Tuesday, 30 April 2019 14:57

Waste, growth and infrastructure forum

Participants in discussion at WSROC Waste, Growth and Infrastructure Forum Participants in discussion at WSROC Waste, Growth and Infrastructure Forum

The Western Sydney Regional Organisation of Councils (WSROC) hosted a Waste, Growth and Infrastructure Forum in Parramatta on April 11, in partnership with the Macarthur Strategic Waste Alliance. The forum aimed to highlight the region’s impending waste challenges and facilitate long-term planning for councils.

Attended by various Sydney metropolitan councils, and stakeholders from the NSW Environment Protection Authority (EPA) and Department of Planning, approximately thirty organisations were represented. The critical nature of waste infrastructure was at the fore, with the need for it to be strategically planned for as an essential service, being as fundamental as water and roads.

Recently-completed work on the project included analysis of potential waste site selection for advanced waste processing infrastructure. A complex set of challenges were presented, such as the need to identify and protect strategic sites for waste processing infrastructure and the ownership of these potential sites.  It was recognised that the collaborative effort of local and state governments is required to overcome these challenges.

Municipal solid waste in Western Sydney is projected to double in the next 30 years. Councils are striving to manage the region’s waste in a context of limited waste processing capacity, revised regulations on waste management, impacts from the China National Sword Policy (which has drastically impacted the management of recyclable materials), and the limited number of sites available for new waste facilities in the region. Other factors informing Western Sydney’s resource recovery and waste situation include:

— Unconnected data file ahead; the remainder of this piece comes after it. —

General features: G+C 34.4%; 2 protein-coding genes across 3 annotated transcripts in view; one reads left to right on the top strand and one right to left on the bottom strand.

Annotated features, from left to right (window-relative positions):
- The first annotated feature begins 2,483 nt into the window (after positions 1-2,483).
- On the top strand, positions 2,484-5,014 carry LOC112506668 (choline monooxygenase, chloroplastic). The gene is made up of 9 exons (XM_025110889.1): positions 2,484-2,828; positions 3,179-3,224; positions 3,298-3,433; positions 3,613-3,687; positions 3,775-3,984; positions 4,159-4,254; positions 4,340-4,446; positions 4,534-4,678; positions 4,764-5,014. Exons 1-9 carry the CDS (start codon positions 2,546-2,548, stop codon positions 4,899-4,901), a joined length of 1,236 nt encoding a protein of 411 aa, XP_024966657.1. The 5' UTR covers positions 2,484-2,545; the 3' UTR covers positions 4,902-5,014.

• Population growth fueling waste generation;
  • Tension between supply and demand for waste management services;
  • Location of waste management sites; AND
  • The volume and scale of Greater Sydney’s waste production and the impact on Western Sydney.

Focal areas that came under discussion included:

  • Addressing emerging technologies needs to be unilateral;
  • Scrutiny and review of the waste levy and the need to put it into waste management;
  • Obstacles to new waste infrastructure; AND
  • Building the strategic capability of Sydney to deal with waste.

The engagement of the NSW Government, and the EPA’s commitment to a long-term waste strategy, was encouraging for attendees as it acknowledges the urgent need to address waste management at the strategic level. Speaking to the broader issue as one which extends beyond the regional context, WSROC CEO, Charles Casuscelli, remarked, “If you fix the problem of waste in Western Sydney you fix the problem of waste in Greater Sydney.”

Last modified on Wednesday, 17 July 2019 12:30